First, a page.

In recent weeks, we have identified a growing awareness on Chinese security blogs and mainstream media, to the existence of the Darknet, and the activities of Chinese users on its platforms. The focus is mostly on the sale of leaked data, mainly of Chinese citizens. One of these leaks pertained to the Huazhu hotel group, and was one of two major data breaches that occurred simultaneously in China, raising awareness to this issue. The second breach was the database of SF Express, a delivery service company based in Shenzhen, Guangdong Province.The whole database, containing 300 million pieces of personal data, such as full names, addresses and telephone numbers, was offered for 2 BTC (~ US$ 4,000), while a test sample of 100,000 lines was charged 0.01 BTC (~ US$ 40).
These two incidents received much attention on official Chinese media, as well as in web security blogs, and coverage has sparked unprecedented discussions regarding the Darknet and its perils in general. For example, the web security blog Security Geek, dedicated its quarterly report, published in late October, to the Darknet, offering various measures of protection.
Activities on a prominent Chinese Darknet forum, which functions as a black online marketplace, have indeed intensified in recent months, facilitating the sale of personal data in a designated section dedicated to “leaks and databases.” All types of personal information found in breached, leaked or stolen databases from different sector can be found in that section, including, but not limited to, banking (accounts and loans), education (student lists at schools and universities, including parents’ lists), health (personal data of patients and doctors), government (personal information of officials) and property related data (houses and vehicles.)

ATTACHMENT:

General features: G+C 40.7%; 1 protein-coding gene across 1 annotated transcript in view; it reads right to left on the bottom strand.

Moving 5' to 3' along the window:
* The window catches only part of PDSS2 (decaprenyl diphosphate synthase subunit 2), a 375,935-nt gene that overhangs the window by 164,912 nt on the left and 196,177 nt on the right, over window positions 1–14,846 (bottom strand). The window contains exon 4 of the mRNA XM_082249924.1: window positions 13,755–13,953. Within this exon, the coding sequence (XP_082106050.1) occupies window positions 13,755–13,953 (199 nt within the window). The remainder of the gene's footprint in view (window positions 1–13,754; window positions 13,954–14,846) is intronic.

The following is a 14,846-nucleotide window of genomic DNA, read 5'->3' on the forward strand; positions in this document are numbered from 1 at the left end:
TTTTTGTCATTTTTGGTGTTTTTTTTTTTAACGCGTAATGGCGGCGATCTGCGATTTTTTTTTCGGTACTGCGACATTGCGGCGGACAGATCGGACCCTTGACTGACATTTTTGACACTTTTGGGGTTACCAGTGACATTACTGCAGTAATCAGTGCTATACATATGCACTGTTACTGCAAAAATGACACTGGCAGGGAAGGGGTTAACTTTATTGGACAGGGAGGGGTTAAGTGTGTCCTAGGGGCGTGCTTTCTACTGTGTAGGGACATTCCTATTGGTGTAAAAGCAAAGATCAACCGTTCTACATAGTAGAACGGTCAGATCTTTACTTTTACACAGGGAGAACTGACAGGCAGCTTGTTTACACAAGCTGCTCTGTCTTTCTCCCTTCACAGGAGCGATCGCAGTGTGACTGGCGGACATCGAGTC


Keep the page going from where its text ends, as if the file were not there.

The fact that the overwhelming majority of these databases contain domestic data, namely personal information of citizens of the People’s Republic of China, and only a fraction of those is personal data of non-Chinese nationalities, could explain the wide attention the subject is currently receiving in China. Judging from previous government reactions to online trends, and based on the growth in public attention to the topic, and criminal activities on the forums, the authorities are more than likely to take measures and halt activities on these forums.
Furthermore, online chatter about the Darknet outside of the Darknet, whether it be in mainstream media, social networks, clear web forums or designated QQ or Telegram groups, is also on the rise. The term 暗网 (a shortened abbreviation for the term “Darknet”) has also become an idiomatic word in modern Chinese, used more and more by people not directly involved in Chinese Darknet forums.
The increase of both media and public attention to the Darknet is a relatively new phenomenon in China. State control over the Internet is probably the strictest in the world, which results in relative inaccessibility to non-Chinese networks in general and to the TOR network in particular. This results in a noticeably small amount of online activity in the Chinese language over the Darknet, especially when considering the huge size of China’s Internet market and Chinese, as one of the most commonly-used languages on the Internet.
Furthermore, many users who write in Chinese on Darknet platforms and/or are active on Chinese-language Darknet platforms are not citizens of the People’s Republic of China. They are members of other Chinese communities around the world (Hong Kong, Taiwan and more), which makes the current change even more striking.